These two sequels may not double the pleasure, but they're still worthy


January 20, 1995|By Molly Dunham Glassman | Molly Dunham Glassman,Sun Staff Writer

Sequels can be such a tease. The more you adore the original work, the more you anticipate the sequel. And the higher your expectations, the greater your disappointment when the follow-up doesn't measure up.

* "Julie" by Jean Craighead George, illustrated by Wendell Minor (HarperCollins, $15, 176 pages, ages 10 and up) is the sequel to "Julie of the Wolves," the 1973 Newbery Medal winner. Because I've treasured the original for more than two decades, it took me a few months to screw up the courage to read "Julie."

It's OK. It couldn't possibly match the drama of the first book, in which Julie, 13, gets lost on the tundra and survives by becoming a member of a wolfpack. That book ends with Julie joyfully finding her father's Eskimo village, only to be devastated by the discovery that it was her father who shot and killed the leader of her wolfpack. She turns to run away but decides she must stay.

"Julie" picks up there, with Julie entering her father's new life. He has married a red-haired woman from Minnesota, and he has begun a corporation with other Eskimos, raising musk oxen.

Village life is bland -- even the handsome young man who will be Julie's love interest is more earnest than intriguing -- as Ms. George paints a quaint picture. Everyone works for the good of the village; modern conveniences are accepted, but traditions have been preserved; there's not a hint of the alcoholism that has devastated so many Eskimo families in the past two decades.

The book is at its best when Julie returns to the tundra, to find her wolves and lead them away from the musk oxen herd. If they kill one of the oxen, Julie's father has told her, he must kill the wolves.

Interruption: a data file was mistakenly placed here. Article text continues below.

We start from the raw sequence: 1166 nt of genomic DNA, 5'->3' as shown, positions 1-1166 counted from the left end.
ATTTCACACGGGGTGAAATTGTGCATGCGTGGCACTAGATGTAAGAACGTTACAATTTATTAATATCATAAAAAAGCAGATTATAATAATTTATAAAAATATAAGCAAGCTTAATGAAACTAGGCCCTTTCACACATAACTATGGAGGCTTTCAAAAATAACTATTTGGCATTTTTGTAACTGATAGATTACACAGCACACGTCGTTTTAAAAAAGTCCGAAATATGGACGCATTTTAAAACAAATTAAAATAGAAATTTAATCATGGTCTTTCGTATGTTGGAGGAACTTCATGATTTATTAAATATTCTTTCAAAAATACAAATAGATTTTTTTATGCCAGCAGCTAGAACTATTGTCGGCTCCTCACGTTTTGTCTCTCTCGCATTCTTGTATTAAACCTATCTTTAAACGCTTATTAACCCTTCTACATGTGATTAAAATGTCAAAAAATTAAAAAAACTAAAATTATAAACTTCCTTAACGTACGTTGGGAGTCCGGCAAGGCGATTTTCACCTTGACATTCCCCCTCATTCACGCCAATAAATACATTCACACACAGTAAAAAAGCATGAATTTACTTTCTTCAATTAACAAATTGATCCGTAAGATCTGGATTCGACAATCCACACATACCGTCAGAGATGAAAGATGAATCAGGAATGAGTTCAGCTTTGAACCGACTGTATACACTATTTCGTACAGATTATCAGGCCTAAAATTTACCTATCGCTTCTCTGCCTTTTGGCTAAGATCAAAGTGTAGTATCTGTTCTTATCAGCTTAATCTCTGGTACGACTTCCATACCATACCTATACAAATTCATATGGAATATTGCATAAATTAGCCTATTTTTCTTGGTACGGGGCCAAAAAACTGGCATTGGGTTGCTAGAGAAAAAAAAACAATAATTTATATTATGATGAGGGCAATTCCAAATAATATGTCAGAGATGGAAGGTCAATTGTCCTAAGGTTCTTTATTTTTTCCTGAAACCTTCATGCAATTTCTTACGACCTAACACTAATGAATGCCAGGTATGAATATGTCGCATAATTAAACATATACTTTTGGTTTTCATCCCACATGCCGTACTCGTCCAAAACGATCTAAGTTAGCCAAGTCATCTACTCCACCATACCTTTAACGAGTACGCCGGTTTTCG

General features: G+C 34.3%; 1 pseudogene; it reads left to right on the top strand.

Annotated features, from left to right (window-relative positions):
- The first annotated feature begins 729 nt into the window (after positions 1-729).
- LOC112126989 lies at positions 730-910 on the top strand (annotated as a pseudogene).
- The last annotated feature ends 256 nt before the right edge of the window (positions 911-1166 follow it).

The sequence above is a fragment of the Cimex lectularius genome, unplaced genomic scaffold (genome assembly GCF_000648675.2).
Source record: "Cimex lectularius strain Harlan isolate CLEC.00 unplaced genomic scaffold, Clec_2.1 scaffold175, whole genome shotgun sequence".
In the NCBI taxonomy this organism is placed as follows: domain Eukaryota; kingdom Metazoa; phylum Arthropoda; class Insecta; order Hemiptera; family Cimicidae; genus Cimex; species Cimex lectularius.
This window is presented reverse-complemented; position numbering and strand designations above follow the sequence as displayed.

She slips back into the wolves' world effortlessly. This is when Ms. George's writing is at its best, too, filled with grace as she describes the mystery and majesty of nature.

In the end, Julie convinces her father that the Eskimos and the wolves can again live together. That accomplished, she's going to go away to school, like her suitor Peter, and they will eventually get married, return to the village and help their people learn new technology while holding fast to their culture. Let's hope there's not a sequel.

* In "Shabanu: Daughter of the Wind," Suzanne Fisher Staples accomplished several things. She gave us 12-year-old Shabanu, a heroine as bright and courageous as any in literature. She introduced us to modern Pakistan and a Muslim world that we know little about. And she did it all in a first novel that is written with strength and skill, arresting in its descriptions and its narrative.

That 1989 Newbery Honor Book is a tough act to follow, but Ms. Staples has done a terrific job with "Haveli" (Knopf, $18, 264 pages, ages 12 and up).

Shabanu, now 18, is living with her 4-year-old daughter on the estate of her husband, Rahim, 65. The arranged marriage wouldn't be so tough if Rahim's three other wives weren't so jealous and vengeful.

Shabanu longs for her independence, but she must concentrate all of her energy on protecting herself and her daughter. The injustices she faces as a woman in a Muslim society seem incredible to Western readers, though one critic said that Ms. Staples grants her female characters freedoms that would be impossible among the tribal clans of Pakistan.

I fell under Ms. Staples' spell and smelled the dust and dung of the desert, pressed my face against the cool, stone walls of ancient Lahore and kept turning the pages to follow the smart and lovely and amazing Shabanu through every mesmerizing minute.

* Signing sightings: The Baltimore County Public Library is sponsoring appearances by two authors next month. On Feb. 11, Baltimore author Jerdine Nolen will read her book "Harvey Potter's Balloon Farm," at the Pikesville branch. She will speak at 1:30 p.m., and autographed copies of her book will be for sale. Free tickets are available beginning Feb. 4, by phone -- (410) 887-1234 -- or at the library, 1303 Reisterstown Road.

On Feb. 27, Walter Dean Myers ("The Mouse Rap," "Brown Angels," "The Righteous Revenge of Artemis Bonner" and many other titles) will speak at the Woodlawn branch, starting at 7 p.m. Free tickets are available beginning Feb. 13, by phone -- (410) 887-1336 -- or at the library, 1811 Woodlawn Drive. Tickets to both appearances are bound to go fast, so order early.

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